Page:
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'Freeway Killer' Bonin Executed

Capital punishment: The sadistic slayer confessed to 21 murders of youths that gripped Orange and L.A. counties. He is the first California inmate to die by lethal injection.


SAN QUENTIN — William G. Bonin, the notorious "Freeway Killer" who seared his way into the nation's consciousness with a string of sadistic murders 16 years ago, was executed at San Quentin Prison early today, becoming the first person in California to die by lethal injection.

Bonin, a former Downey truck driver who confessed to raping, torturing and killing 21 boys and young men, was put to death in the prison's converted gas chamber. Bonin was declared dead at 12:13 a.m.

At 10:47 p.m., the U.S. Supreme Court rejected a desperate, last-minute appeal by Bonin's attorneys to spare his life. Earlier Thursday, a three-judge panel of the 9th U.S. Circuit Court of Appeals in San Francisco, then a larger panel from the same court, refused to block the execution.

Outside the prison gates, hundreds of death penalty opponents and supporters engaged in raucous, often angry demonstrations, becoming increasingly confrontational as the night wore on.

Bonin, 49, was the third prisoner in California to be executed since the death penalty was reinstated in 1976.

One of the most prolific killers in U.S. history, Bonin spent Thursday peacefully, prison officials said, reading his mail and chatting with relatives, friends and attorneys.

Moved at 6 p.m. to a special "death watch" cell beside the execution chamber, Bonin ate a final meal of coffee ice cream and pepperoni and sausage pizza, and watched the television game show "Jeopardy."

Bonin appeared resigned and met with a Catholic chaplain. "He's communicating well and seems relaxed," said San Quentin spokeswoman Joy Macfarlane.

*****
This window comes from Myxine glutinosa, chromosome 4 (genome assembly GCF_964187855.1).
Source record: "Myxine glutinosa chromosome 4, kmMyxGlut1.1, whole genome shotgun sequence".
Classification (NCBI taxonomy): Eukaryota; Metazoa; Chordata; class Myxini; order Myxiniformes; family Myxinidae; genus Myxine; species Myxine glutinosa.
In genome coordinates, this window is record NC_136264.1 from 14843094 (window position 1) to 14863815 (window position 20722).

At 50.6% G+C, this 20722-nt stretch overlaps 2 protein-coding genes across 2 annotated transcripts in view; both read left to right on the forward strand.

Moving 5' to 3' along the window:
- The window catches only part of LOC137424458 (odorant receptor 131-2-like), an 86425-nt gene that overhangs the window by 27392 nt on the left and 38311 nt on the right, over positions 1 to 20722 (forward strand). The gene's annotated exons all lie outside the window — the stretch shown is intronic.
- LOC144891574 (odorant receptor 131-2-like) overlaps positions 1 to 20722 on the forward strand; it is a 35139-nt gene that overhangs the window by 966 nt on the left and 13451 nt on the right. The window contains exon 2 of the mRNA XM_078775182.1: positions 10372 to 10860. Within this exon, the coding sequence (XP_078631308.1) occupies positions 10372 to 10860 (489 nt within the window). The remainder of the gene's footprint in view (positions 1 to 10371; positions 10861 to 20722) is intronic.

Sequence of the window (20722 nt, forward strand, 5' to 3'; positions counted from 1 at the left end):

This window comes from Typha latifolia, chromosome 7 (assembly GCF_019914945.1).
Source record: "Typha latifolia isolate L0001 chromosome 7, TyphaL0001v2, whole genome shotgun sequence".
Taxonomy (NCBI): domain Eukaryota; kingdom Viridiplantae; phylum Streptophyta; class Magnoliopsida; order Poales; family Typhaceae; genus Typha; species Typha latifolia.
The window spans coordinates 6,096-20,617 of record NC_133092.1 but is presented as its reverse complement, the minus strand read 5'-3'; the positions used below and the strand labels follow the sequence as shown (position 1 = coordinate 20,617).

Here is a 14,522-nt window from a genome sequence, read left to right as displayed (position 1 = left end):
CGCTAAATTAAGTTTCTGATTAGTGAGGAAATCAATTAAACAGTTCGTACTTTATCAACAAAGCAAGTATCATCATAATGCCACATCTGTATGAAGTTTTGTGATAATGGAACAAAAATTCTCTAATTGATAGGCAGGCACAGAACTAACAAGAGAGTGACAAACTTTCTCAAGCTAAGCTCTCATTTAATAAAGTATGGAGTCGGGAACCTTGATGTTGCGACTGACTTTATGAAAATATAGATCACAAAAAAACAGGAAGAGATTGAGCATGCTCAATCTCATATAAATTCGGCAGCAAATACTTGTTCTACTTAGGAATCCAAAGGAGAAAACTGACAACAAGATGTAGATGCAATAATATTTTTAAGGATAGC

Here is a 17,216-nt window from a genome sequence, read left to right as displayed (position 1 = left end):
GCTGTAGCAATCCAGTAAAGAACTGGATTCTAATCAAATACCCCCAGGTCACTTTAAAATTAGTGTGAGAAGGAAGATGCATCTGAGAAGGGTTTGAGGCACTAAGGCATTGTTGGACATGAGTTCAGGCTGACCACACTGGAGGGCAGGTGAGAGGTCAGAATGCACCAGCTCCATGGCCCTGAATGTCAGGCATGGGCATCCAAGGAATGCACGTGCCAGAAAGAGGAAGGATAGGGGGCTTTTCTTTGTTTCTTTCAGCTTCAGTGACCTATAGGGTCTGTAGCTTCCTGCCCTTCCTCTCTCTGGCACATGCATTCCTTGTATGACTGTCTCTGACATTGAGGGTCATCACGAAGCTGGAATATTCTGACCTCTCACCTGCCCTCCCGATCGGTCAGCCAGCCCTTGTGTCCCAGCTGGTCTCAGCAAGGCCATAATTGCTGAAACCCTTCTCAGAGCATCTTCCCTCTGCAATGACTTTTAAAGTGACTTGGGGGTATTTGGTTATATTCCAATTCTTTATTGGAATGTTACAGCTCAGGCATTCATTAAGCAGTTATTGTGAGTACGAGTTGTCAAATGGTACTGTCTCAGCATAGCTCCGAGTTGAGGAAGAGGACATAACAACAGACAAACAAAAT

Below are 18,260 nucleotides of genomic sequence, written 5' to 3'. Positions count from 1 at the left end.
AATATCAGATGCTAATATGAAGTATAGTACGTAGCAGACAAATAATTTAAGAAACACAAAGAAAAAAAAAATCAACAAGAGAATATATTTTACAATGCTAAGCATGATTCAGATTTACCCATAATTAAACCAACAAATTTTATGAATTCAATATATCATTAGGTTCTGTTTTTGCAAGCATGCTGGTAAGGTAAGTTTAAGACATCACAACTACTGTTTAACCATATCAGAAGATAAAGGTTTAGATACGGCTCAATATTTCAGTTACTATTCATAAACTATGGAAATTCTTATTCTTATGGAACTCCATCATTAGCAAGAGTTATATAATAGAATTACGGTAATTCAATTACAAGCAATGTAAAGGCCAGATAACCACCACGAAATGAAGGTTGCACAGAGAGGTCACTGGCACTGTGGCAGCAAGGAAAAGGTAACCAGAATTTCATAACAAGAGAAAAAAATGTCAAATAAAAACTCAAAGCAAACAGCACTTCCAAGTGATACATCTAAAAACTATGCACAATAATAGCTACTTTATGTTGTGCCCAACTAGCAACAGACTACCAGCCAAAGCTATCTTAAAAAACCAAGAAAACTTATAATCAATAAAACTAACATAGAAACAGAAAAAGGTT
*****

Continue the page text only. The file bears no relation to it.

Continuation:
Earlier, he also found time to speak to a San Francisco radio station. In an interview with KQED-FM, Bonin said he had "made peace with it" and has even managed to joke with the prison warden about his impending death.

But the mass murderer had chilling words for the family members of his victims, some of whom planned to attend his execution in an effort to find a measure of peace themselves.

"They feel that my death will bring closure," Bonin said. "But that's not the case. They're going to find out."

As the light faded, relatives of several of Bonin's victims arrived at the prison to witness the execution. Some had to elbow their way in through a crowd of photographers.

Authorities tightened security at the prison and throughout the area. Prisoners were locked in their cells, their recreation times canceled. Freeway offramps into San Quentin were closed. Roads into San Quentin Village, a bay-side hamlet beside the prison, were blocked.

Sheriff's deputies and correctional officers swarmed in and around prison grounds, apparently to ward off any trouble from death penalty opponents and supporters who held raucous demonstrations just outside. The crowd swelled, with people streaming into the area as midnight approached.

"I wish I could be in there watching," said Erwin Baumgartner, a glazier and adamant supporter of capital punishment. "I think the man should die. . . . I don't think it's cruel and I don't think it's unusual. It happens all over the world."


Michael Levine, a San Francisco middle school teacher, was videotaping the demonstrations to show to his class, which he said included several children of San Quentin inmates and the son of the prison chaplain.

Levine said he understood the views of death penalty advocates, especially after talking to relatives of several victims. "But morally, I don't think the state should model killing," he said.

Many in the crowd--which included actor Mike Farrell--were death penalty opponents. Some carried candles. Others chanted, strummed guitars and sang. Shouting matches broke out, as demonstrators hurled insults back and forth.

Berkeley resident Eve Sweetser said the tone was much angrier than the previous demonstrations she attended before other executions.

Earlier, several of Bonin's victims and relatives of several others gathered near the prison for an unusual news conference in the hours before his scheduled death.

"I just can't wait to see [Bonin] take his last breath," said Sandra Miller, the mother of Russell Duane Rugh, 15, of Garden Grove, who was last seen near his home waiting for a bus to work at a fast-food restaurant. His body was found March 22, 1980, beside Ortega Highway, alongside the body of 14-year-old Glen Barker of Huntington Beach, another of Bonin's victims.

Miller said she regrets Bonin's death was to be relatively painless. As she spoke, Miller hugged David McVicker, a Santa Ana disc jockey whom Bonin raped at gunpoint in 1975. McVicker was 14.

"I think they ought to give him over to the [victims'] parents and David," Miller said. "We'd fix him."

The execution prompted small protests in Southern California on Thursday night.

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